When a government official takes a reporter out to see some concrete colossus, it’s usually to show it off. Not this time. On a recent spring morning, Matt Nichols, transportation director of Oakland, California, gazed down through a chain-link fence walling off a sidewalk overpass from the massive sunken freeway below — I-980, which runs between downtown Oakland and the historically black neighborhood of West Oakland.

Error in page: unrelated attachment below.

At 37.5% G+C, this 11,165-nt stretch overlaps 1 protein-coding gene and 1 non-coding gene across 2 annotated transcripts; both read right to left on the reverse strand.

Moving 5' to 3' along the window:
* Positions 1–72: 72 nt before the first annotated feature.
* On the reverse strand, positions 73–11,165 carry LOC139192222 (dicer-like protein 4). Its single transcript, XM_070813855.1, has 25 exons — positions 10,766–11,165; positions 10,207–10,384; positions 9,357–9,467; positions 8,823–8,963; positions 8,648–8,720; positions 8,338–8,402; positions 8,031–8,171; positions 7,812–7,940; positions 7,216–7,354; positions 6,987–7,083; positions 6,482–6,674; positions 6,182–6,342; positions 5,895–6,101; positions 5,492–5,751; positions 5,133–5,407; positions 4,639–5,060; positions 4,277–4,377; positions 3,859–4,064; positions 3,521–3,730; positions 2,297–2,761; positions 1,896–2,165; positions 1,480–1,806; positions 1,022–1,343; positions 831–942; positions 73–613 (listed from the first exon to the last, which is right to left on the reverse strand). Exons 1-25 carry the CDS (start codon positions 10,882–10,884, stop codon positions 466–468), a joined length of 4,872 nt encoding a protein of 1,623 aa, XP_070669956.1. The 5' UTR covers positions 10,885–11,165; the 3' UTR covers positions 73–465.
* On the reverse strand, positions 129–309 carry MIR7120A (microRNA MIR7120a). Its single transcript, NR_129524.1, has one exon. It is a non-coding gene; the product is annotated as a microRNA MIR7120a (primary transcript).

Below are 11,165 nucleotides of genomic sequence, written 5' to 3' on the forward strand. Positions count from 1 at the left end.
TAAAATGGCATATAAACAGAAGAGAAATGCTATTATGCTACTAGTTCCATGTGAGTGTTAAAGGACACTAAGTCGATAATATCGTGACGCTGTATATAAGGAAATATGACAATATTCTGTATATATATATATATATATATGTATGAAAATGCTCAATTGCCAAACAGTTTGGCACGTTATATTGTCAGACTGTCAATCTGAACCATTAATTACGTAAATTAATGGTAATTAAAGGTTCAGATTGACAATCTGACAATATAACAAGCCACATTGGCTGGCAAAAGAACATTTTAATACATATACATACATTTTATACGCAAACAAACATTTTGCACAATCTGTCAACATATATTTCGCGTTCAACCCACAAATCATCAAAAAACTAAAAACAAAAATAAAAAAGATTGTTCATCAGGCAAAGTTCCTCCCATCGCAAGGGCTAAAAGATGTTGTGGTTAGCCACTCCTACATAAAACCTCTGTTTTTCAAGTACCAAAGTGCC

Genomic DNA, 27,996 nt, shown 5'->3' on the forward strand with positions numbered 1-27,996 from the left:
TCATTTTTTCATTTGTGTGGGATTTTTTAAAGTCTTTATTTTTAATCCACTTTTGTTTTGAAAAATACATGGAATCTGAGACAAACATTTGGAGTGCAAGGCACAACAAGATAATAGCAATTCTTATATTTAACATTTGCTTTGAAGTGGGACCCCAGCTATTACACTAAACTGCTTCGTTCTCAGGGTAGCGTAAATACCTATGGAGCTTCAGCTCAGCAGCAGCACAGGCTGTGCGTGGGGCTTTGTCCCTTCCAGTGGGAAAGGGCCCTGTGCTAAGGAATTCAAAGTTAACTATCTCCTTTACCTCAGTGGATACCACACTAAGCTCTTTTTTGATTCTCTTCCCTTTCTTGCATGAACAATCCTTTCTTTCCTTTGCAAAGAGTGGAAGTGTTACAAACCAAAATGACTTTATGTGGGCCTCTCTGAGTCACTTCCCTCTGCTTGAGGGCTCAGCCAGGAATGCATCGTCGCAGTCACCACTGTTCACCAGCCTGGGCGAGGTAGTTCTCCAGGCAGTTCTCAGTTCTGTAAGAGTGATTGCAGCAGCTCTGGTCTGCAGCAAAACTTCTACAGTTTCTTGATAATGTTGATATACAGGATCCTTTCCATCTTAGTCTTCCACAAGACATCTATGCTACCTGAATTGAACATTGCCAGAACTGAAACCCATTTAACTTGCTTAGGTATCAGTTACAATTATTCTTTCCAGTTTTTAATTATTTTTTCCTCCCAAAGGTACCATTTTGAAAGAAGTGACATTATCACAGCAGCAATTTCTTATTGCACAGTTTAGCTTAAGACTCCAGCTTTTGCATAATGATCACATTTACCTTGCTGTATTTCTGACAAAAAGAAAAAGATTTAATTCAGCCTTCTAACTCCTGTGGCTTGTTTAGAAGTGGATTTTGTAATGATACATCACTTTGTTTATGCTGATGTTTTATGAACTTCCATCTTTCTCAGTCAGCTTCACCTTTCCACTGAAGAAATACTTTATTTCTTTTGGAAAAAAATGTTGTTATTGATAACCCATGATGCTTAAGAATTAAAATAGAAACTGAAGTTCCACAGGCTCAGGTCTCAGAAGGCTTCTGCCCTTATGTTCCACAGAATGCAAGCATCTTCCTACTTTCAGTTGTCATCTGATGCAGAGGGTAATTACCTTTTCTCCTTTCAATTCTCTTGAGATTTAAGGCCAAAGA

Five lanes of traffic howled beneath his feet at 70 miles per hour. Throughout the 1970s, Nichols’ predecessors had argued that Oakland needed to build this freeway to thrive. But when Nichols looks at it, he doesn’t see a triumph of infrastructure.